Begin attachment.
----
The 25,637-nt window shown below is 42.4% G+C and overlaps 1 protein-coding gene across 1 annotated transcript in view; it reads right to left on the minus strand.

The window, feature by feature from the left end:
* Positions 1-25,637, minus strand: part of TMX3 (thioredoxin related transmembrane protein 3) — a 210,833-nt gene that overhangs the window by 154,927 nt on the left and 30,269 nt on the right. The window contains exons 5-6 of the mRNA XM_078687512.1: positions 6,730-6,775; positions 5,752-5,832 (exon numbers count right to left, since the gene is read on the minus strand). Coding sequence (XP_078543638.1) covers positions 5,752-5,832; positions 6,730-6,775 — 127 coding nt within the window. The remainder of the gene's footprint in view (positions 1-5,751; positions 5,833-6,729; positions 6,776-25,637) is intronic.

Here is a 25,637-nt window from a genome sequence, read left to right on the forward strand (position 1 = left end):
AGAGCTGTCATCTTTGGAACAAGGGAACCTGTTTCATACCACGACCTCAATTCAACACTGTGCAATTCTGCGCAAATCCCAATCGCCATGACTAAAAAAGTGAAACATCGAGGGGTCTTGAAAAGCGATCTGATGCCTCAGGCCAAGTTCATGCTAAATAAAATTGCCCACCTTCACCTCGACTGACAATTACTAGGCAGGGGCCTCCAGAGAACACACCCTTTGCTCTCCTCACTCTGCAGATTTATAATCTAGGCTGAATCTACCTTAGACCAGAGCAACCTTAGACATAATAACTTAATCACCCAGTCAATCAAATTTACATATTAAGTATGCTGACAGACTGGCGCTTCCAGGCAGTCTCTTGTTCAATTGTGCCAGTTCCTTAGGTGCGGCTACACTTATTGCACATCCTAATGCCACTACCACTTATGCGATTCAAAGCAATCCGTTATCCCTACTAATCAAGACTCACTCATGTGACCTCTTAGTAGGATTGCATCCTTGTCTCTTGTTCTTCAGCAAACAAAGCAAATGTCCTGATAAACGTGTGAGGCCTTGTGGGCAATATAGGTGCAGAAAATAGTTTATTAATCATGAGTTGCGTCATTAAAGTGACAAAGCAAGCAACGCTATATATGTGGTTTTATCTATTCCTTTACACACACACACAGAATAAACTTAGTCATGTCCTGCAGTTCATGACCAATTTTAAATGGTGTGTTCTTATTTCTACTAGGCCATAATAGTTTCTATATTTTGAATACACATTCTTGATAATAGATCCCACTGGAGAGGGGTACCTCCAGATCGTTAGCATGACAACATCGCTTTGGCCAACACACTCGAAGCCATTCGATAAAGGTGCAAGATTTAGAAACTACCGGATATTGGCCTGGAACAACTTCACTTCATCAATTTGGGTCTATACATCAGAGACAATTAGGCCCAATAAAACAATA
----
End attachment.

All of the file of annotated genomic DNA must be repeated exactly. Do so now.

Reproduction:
The 25,637-nt window shown below is 42.4% G+C and overlaps 1 protein-coding gene across 1 annotated transcript in view; it reads right to left on the minus strand.

The window, feature by feature from the left end:
* Positions 1-25,637, minus strand: part of TMX3 (thioredoxin related transmembrane protein 3) — a 210,833-nt gene that overhangs the window by 154,927 nt on the left and 30,269 nt on the right. The window contains exons 5-6 of the mRNA XM_078687512.1: positions 6,730-6,775; positions 5,752-5,832 (exon numbers count right to left, since the gene is read on the minus strand). Coding sequence (XP_078543638.1) covers positions 5,752-5,832; positions 6,730-6,775 — 127 coding nt within the window. The remainder of the gene's footprint in view (positions 1-5,751; positions 5,833-6,729; positions 6,776-25,637) is intronic.

Here is a 25,637-nt window from a genome sequence, read left to right on the forward strand (position 1 = left end):
AGAGCTGTCATCTTTGGAACAAGGGAACCTGTTTCATACCACGACCTCAATTCAACACTGTGCAATTCTGCGCAAATCCCAATCGCCATGACTAAAAAAGTGAAACATCGAGGGGTCTTGAAAAGCGATCTGATGCCTCAGGCCAAGTTCATGCTAAATAAAATTGCCCACCTTCACCTCGACTGACAATTACTAGGCAGGGGCCTCCAGAGAACACACCCTTTGCTCTCCTCACTCTGCAGATTTATAATCTAGGCTGAATCTACCTTAGACCAGAGCAACCTTAGACATAATAACTTAATCACCCAGTCAATCAAATTTACATATTAAGTATGCTGACAGACTGGCGCTTCCAGGCAGTCTCTTGTTCAATTGTGCCAGTTCCTTAGGTGCGGCTACACTTATTGCACATCCTAATGCCACTACCACTTATGCGATTCAAAGCAATCCGTTATCCCTACTAATCAAGACTCACTCATGTGACCTCTTAGTAGGATTGCATCCTTGTCTCTTGTTCTTCAGCAAACAAAGCAAATGTCCTGATAAACGTGTGAGGCCTTGTGGGCAATATAGGTGCAGAAAATAGTTTATTAATCATGAGTTGCGTCATTAAAGTGACAAAGCAAGCAACGCTATATATGTGGTTTTATCTATTCCTTTACACACACACACAGAATAAACTTAGTCATGTCCTGCAGTTCATGACCAATTTTAAATGGTGTGTTCTTATTTCTACTAGGCCATAATAGTTTCTATATTTTGAATACACATTCTTGATAATAGATCCCACTGGAGAGGGGTACCTCCAGATCGTTAGCATGACAACATCGCTTTGGCCAACACACTCGAAGCCATTCGATAAAGGTGCAAGATTTAGAAACTACCGGATATTGGCCTGGAACAACTTCACTTCATCAATTTGGGTCTATACATCAGAGACAATTAGGCCCAATAAAACAATA